Finally, while the number of those searching for a moral compass in faith has increased, participants highlighted the need to distinguish between nominal institutional religious adherence and the lack of traditional loyalty to organized faith groups. For example, while 60% of the population is baptized, only 1–3% of Cubans are practicing Roman Catholics, in contrast to 75-85% believing in the “divine”.
Looking forward, questions about the ability of religious groups to provide an impetus for change revolved around the following key issues: their relevance in light of low religious adherence and the prospect of improved living-conditions; and the willingness of the Church hierarchy and other religious leaders to step up to support a political reform agenda and lead cooperation between religious groups. Will a strongly secular (in practice) civil society look to religious groups, and the Catholic Church in particular, to play a leadership role in political transitions? Will the Church take such a role, or will the Church hierarchy block the Church’s formal engagement in political reform? Is there sufficient understanding and cooperation among religious groups to bring cohesion to a process of political transition? As Cuba’s macroeconomic situation improves (a possibility examined in the second simulation) are religious groups likely to retain their social relevance and influence?
Of a total population of 11.4 million, approximately 8 million Cubans were born after the 1959 Revolution. Of this group, the 2.2 million born after 1992 have only experienced Cuban “communism” under the austere conditions of the ‘Special Period’. As such, youth may be far less likely to harbor much enduring loyalty to Cuba’s revolutionary heyday and may be more prone to disillusionment and/or a willingness to push for greater openness.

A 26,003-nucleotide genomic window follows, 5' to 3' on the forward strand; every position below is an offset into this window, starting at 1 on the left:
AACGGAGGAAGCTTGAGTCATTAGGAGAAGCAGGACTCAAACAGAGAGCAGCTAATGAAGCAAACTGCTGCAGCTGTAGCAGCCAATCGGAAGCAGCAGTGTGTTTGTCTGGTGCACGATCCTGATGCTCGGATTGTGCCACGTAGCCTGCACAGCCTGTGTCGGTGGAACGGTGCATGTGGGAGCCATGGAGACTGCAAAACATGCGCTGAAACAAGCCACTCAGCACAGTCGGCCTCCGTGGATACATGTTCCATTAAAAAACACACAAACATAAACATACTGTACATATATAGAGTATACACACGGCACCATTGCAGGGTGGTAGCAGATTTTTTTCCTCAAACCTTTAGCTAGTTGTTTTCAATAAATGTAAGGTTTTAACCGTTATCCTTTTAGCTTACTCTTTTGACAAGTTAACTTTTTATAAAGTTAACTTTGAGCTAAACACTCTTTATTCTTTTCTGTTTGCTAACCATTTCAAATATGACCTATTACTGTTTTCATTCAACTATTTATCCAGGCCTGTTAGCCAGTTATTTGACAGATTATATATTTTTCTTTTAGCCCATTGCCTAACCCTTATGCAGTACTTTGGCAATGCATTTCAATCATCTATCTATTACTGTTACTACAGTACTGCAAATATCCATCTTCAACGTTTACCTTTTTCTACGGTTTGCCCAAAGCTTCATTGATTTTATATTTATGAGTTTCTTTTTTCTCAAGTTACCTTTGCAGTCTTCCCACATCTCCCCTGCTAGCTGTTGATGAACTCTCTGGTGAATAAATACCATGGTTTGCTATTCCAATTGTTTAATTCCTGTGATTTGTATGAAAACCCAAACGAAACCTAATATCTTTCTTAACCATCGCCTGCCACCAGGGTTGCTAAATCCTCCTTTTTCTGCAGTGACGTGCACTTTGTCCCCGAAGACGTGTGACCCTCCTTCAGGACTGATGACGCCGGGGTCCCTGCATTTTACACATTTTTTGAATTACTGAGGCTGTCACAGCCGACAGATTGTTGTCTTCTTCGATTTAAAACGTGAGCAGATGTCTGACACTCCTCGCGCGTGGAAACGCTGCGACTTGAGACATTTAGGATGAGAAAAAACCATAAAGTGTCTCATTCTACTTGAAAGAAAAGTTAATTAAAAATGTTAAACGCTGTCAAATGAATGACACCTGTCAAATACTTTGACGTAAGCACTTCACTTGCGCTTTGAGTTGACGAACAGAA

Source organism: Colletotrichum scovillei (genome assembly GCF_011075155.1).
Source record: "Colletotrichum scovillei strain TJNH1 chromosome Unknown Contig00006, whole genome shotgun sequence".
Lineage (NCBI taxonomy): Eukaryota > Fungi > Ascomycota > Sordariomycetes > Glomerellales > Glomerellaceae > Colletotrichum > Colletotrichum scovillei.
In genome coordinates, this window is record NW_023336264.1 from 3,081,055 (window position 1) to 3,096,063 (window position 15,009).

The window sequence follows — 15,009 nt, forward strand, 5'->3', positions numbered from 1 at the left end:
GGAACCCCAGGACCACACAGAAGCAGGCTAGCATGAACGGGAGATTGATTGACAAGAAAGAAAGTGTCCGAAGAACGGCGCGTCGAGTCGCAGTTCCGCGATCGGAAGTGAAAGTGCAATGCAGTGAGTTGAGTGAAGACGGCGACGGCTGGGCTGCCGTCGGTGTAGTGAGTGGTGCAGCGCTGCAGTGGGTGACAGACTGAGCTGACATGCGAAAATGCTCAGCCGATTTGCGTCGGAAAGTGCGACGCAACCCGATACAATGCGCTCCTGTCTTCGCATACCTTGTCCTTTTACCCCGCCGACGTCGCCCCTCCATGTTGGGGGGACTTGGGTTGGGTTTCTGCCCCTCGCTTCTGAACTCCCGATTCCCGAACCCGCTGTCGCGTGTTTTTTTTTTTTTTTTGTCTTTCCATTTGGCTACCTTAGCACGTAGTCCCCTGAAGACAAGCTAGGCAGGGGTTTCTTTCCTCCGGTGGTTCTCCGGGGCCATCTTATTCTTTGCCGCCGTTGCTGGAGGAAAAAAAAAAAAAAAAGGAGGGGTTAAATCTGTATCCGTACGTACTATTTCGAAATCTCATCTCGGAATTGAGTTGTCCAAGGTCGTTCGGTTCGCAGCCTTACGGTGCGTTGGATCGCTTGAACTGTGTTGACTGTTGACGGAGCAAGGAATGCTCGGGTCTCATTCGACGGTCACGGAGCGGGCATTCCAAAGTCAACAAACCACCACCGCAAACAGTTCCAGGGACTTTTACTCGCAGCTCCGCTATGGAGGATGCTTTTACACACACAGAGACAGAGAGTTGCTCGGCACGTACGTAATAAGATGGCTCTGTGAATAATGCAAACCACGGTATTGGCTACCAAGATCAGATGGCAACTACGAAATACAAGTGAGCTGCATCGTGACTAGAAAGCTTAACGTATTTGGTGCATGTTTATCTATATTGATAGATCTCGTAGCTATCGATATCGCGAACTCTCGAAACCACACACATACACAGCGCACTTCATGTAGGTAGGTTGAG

Participants highlighted the crucial divide between youth not associated with government organizations and those working for or within the government or government-affiliated institutions. On the one hand, youth within the government or government-affiliated institutions may uphold basic principles of revolutionary ideology but, with little nostalgia for the past, may also be the single most important force for change in the future. On the other hand, the majority of youth on the island today are disconnected and disenchanted, posing a significant challenge for the government’s efforts to inject hope and revolutionary pride into a younger generation. Yet at the same time, nascent civil society networks also face significant difficulties in finding ways to constructively engage youth and mobilize their frustration into a push for political as well as economic change.
In contrast to older generations, for whom “change” may be more precarious and associated with a loss of stability, disconnected youth are less predisposed to behaving “inside the box,” focusing instead on immediate gratification in the informal sector and tourist economy to generate greater material well-being. Participants agreed that students in particular are more prone to disillusionment and restlessness, as the incentive for education is falling. Youth see no connection between their educational opportunities and career prospects. With high salaries promised by work in the informal or tourist sectors, university enrollment has declined 30% since 2005 across the island. Likewise, migratory outflows, perhaps the clearest indicator of youth disillusionment, are growing.
Participants considered the problematic nature of Cuban youth in light of the group’s discussions during previous simulations (simulation 2) of the effects of Raul Castro’s recent and future reform efforts on rising expectations. All agreed that recent changes may have elicited some hope among disaffected youth. But again, with generalized frustration among youth well entrenched and skepticism high, the costs of failing to meet expectations could even be broader among youth than within the wider population. The margin of error could be low, and a “tipping point” could be reached, pushing youth frustration into bold mobilization.
Whether that mobilization leads to destructive behavior or whether it can be channeled into peaceful movements for change will likely depend on the readiness of existing civil society networks to tap into the youth market, as it were. On the other hand, participants considered the possibility that not only disaffection but apathy are both widespread, which may lead youth to simply stand aside, expecting the state or other actors to fulfill their needs without seeking their own participatory role in a reform process. Or, given the chance, many may simply opt to vote with their feet and take to the seas in search of better opportunities elsewhere, as happens today.